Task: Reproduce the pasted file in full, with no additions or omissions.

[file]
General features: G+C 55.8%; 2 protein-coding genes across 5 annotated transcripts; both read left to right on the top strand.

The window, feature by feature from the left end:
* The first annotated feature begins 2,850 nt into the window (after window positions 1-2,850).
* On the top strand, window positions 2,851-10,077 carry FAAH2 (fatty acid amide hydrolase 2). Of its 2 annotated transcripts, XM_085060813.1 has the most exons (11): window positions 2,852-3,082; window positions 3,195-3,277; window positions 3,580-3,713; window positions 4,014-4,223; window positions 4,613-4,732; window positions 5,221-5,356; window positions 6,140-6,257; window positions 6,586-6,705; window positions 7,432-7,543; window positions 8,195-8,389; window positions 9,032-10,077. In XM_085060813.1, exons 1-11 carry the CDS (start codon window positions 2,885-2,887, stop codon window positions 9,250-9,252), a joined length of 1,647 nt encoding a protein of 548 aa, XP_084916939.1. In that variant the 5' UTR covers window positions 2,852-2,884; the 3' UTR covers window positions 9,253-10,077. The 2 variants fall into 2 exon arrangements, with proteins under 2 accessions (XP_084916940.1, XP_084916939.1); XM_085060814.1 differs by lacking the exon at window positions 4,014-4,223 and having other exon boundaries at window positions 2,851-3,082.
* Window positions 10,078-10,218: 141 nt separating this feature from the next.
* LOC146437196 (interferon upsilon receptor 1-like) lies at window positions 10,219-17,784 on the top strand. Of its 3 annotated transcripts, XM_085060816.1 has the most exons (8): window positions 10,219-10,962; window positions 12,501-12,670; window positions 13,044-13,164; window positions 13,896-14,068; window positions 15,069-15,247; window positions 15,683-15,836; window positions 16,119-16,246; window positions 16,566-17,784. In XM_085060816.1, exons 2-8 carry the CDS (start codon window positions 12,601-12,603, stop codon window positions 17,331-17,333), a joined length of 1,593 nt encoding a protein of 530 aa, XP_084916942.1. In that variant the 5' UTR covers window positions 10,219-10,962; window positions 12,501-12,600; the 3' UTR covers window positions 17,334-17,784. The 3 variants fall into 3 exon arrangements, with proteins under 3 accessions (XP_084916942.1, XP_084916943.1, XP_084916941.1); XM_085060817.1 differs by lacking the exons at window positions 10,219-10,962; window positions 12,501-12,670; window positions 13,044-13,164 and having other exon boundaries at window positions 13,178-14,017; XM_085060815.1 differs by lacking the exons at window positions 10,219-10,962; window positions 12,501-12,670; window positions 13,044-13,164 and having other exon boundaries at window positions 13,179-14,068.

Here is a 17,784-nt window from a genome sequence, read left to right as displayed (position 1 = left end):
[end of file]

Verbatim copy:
General features: G+C 55.8%; 2 protein-coding genes across 5 annotated transcripts; both read left to right on the top strand.

The window, feature by feature from the left end:
* The first annotated feature begins 2,850 nt into the window (after window positions 1-2,850).
* On the top strand, window positions 2,851-10,077 carry FAAH2 (fatty acid amide hydrolase 2). Of its 2 annotated transcripts, XM_085060813.1 has the most exons (11): window positions 2,852-3,082; window positions 3,195-3,277; window positions 3,580-3,713; window positions 4,014-4,223; window positions 4,613-4,732; window positions 5,221-5,356; window positions 6,140-6,257; window positions 6,586-6,705; window positions 7,432-7,543; window positions 8,195-8,389; window positions 9,032-10,077. In XM_085060813.1, exons 1-11 carry the CDS (start codon window positions 2,885-2,887, stop codon window positions 9,250-9,252), a joined length of 1,647 nt encoding a protein of 548 aa, XP_084916939.1. In that variant the 5' UTR covers window positions 2,852-2,884; the 3' UTR covers window positions 9,253-10,077. The 2 variants fall into 2 exon arrangements, with proteins under 2 accessions (XP_084916940.1, XP_084916939.1); XM_085060814.1 differs by lacking the exon at window positions 4,014-4,223 and having other exon boundaries at window positions 2,851-3,082.
* Window positions 10,078-10,218: 141 nt separating this feature from the next.
* LOC146437196 (interferon upsilon receptor 1-like) lies at window positions 10,219-17,784 on the top strand. Of its 3 annotated transcripts, XM_085060816.1 has the most exons (8): window positions 10,219-10,962; window positions 12,501-12,670; window positions 13,044-13,164; window positions 13,896-14,068; window positions 15,069-15,247; window positions 15,683-15,836; window positions 16,119-16,246; window positions 16,566-17,784. In XM_085060816.1, exons 2-8 carry the CDS (start codon window positions 12,601-12,603, stop codon window positions 17,331-17,333), a joined length of 1,593 nt encoding a protein of 530 aa, XP_084916942.1. In that variant the 5' UTR covers window positions 10,219-10,962; window positions 12,501-12,600; the 3' UTR covers window positions 17,334-17,784. The 3 variants fall into 3 exon arrangements, with proteins under 3 accessions (XP_084916942.1, XP_084916943.1, XP_084916941.1); XM_085060817.1 differs by lacking the exons at window positions 10,219-10,962; window positions 12,501-12,670; window positions 13,044-13,164 and having other exon boundaries at window positions 13,178-14,017; XM_085060815.1 differs by lacking the exons at window positions 10,219-10,962; window positions 12,501-12,670; window positions 13,044-13,164 and having other exon boundaries at window positions 13,179-14,068.

Here is a 17,784-nt window from a genome sequence, read left to right as displayed (position 1 = left end):